“One night he had no more than drifted off when he heard the sound of an infant wailing. He sat bolt upright, unsure of what to think. He lay still for a moment listening, and then jabbed the person nearest to him until they woke up, swearing and threatening to murder him.” “The room dropped dead silent as soon as the other man was awake. He assured my grandfather that he was dreaming, and then rolled over and fell back asleep. “

“Every time he was alone after that, He would hear the cries of an infant, though he was never able to find one. He and every one he confided in began to fear for his sanity, though he made them swear to everything dear to them they wouldn't tell anyone in authority.”

“A few weeks after everything had begun, his sleep was interrupted once again by the dream. Only this time, after the gun had been fired he got a chance to look at the object he had seen in his peripheral vision in so many dreams. And he screamed. And screamed. It took a man wrapping his arms around him and holding him like a child to make him stop, and it was hours before he stopped trembling enough to explain what had upset him so badly.”

“Apparently, his dream had been playing out as usual until the shot fired. The object that had always fallen just out of sight landed at his feet. It was the infant, he was sure the same one he had heard crying for several days now. He had put a bullet straight through its head, in the same spot he had shot the man several weeks ago. Despite this, the baby stared directly into his eyes, never stopping its wailing. It was not the cry of a typical injured child, but angrier, somehow. It grabbed at a handful of roots on the ground and began pulling its self forwards towards him. It seemed unfazed by wounds that would have killed any grown man.”

“Grandpa could not be consoled. He insisted again and again that he had been murdering the child night after night, and he expected that he would continue to do so, forced on by his subconscious. He begged for someone, anyone, to put him out of his misery, but nobody would.”

“Next day it was decided that he was no longer fit for duty and would be shipped home and given psychiatric help as soon as possible. Everyone was rather upset about it, my grandfather was a hard working and well liked man, and people were sad to see him go.”

“That night was the worst. He had been put in a tent by himself to avoid keeping awake the other men. He was to be taken away in the morning. His tent was close enough, however, to hear him crying out for help and screaming as soon as darkness fell. The other men were under strict orders not to leave the tent and not to bother him, and so his cries went unanswered. This went on until just about midnight. Abruptly, his screams grew louder, more frantic. A sound as if he were thrashing against the canvas walls of the tent was heard, and then silence. Not even the night animals dared make a sound. Needless to say, nobody went back to sleep that night.”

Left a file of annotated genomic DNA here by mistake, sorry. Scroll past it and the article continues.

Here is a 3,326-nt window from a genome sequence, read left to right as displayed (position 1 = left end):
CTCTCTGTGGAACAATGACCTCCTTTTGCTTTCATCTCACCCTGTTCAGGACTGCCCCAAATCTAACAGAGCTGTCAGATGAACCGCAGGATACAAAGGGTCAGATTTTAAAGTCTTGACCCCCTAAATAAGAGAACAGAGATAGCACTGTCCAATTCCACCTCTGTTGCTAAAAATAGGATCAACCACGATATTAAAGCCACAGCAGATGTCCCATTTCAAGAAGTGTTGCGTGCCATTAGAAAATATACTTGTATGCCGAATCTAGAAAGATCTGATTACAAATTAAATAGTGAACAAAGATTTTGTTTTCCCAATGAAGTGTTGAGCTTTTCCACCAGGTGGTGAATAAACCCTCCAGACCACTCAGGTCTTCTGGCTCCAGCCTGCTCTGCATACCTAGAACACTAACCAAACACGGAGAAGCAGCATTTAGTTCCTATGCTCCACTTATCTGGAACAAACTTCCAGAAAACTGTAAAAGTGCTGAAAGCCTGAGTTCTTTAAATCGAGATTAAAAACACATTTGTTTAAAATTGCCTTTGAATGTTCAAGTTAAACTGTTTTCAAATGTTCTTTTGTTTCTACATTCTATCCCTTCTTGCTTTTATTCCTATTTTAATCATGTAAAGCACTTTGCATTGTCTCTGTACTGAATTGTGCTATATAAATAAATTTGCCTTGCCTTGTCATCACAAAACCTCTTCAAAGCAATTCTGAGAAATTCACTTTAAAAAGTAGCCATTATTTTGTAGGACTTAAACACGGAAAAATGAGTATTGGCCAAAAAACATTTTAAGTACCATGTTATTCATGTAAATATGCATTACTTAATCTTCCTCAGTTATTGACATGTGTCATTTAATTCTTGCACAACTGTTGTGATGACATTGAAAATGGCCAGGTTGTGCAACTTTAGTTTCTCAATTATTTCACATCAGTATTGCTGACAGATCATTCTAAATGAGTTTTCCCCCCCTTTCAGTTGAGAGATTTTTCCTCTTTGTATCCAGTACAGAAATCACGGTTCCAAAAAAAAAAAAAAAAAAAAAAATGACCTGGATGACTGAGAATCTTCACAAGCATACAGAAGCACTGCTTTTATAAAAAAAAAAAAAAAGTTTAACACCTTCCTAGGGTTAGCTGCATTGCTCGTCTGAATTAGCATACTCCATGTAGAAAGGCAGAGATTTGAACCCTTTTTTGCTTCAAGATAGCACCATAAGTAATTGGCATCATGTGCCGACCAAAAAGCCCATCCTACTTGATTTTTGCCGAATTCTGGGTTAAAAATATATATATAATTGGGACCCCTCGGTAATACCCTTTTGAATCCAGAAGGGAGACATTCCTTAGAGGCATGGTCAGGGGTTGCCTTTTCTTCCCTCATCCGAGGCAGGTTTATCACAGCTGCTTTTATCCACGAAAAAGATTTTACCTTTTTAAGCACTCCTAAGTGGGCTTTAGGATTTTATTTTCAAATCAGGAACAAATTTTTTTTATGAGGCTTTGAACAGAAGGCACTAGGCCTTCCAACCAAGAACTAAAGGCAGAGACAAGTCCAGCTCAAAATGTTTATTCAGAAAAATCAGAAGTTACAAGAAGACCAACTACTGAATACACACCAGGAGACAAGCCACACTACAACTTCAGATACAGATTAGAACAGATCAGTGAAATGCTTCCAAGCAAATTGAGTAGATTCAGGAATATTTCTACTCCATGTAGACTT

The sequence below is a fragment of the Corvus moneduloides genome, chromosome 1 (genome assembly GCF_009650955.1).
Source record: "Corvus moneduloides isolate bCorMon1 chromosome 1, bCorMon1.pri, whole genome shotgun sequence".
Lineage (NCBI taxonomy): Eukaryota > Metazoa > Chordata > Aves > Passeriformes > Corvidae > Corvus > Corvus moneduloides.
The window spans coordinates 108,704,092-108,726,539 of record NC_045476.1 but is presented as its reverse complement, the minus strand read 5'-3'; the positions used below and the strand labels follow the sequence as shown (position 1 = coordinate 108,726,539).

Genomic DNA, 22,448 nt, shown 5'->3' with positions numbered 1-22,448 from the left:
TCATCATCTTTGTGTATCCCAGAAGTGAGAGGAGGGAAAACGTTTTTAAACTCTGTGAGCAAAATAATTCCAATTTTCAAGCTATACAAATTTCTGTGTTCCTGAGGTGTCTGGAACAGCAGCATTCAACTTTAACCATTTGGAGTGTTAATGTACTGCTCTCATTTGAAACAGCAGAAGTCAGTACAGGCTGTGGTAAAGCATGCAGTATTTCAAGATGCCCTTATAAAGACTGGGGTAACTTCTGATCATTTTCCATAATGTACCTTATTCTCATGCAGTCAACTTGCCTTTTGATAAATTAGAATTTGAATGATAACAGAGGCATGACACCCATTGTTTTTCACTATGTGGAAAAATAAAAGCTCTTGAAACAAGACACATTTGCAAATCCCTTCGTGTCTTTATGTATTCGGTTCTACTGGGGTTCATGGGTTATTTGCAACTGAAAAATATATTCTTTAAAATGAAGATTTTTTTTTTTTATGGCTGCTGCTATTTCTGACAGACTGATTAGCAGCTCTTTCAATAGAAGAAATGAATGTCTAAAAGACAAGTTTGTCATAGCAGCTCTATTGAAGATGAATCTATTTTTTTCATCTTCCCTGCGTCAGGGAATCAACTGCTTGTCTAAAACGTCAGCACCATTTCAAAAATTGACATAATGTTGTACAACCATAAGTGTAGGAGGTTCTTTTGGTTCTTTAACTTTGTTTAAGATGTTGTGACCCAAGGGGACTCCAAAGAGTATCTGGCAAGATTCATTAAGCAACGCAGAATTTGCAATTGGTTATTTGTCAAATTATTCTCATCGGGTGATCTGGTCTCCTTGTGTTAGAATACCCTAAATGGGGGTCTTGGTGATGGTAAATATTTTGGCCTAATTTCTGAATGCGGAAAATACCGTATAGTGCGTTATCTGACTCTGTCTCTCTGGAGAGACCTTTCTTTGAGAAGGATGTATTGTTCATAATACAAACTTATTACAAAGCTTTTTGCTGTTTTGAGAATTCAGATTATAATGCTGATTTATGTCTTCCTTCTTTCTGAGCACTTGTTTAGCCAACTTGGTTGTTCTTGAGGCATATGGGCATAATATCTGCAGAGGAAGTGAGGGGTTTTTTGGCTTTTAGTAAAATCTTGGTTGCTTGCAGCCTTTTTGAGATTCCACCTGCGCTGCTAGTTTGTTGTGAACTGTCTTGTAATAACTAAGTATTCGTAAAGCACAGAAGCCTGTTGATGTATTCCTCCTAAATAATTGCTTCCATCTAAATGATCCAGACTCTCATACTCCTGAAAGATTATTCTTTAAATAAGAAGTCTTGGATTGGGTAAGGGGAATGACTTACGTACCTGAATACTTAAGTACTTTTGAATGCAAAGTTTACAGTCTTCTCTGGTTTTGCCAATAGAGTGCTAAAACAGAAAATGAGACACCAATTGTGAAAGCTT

“The next morning, they found the tent he had been sleeping in half torn apart. There were marks in the muck surrounding it as if there had been some sort of large struggle, and then marks as if something large had been dragged through the mud. These ended abruptly in the middle of a field with no indication of tracks leading to or away from where the object should be. The only sign that there had been any life there that night was what could have been animal tracks around the tent. But the people who were witness? They say it was the perfect imprint of a tiny little human hand. And though a search party combed the area, no sign of anyone or anything ever turned up.”

As Jack ended the story, a dead silence always fell over me and the other men around the campfire. A group of grown men struck dumb with fear like little kids. I don’t know about the other men, but the story has stuck with me long after it was last told. Every time we set out walking, guns strapped to our backs I gave a silent prayer that I would never have to shoot. I don’t want to make the mistake of taking a life before it even begins. I don’t even know how true the story may be, though Jack seems unshakably convinced that every word is fact.

I believed, well, still believe, that there are certainly fates worse than death. Maybe Jack’s grandfather knows that, maybe better than all of us.

I, for one, don’t care to find out.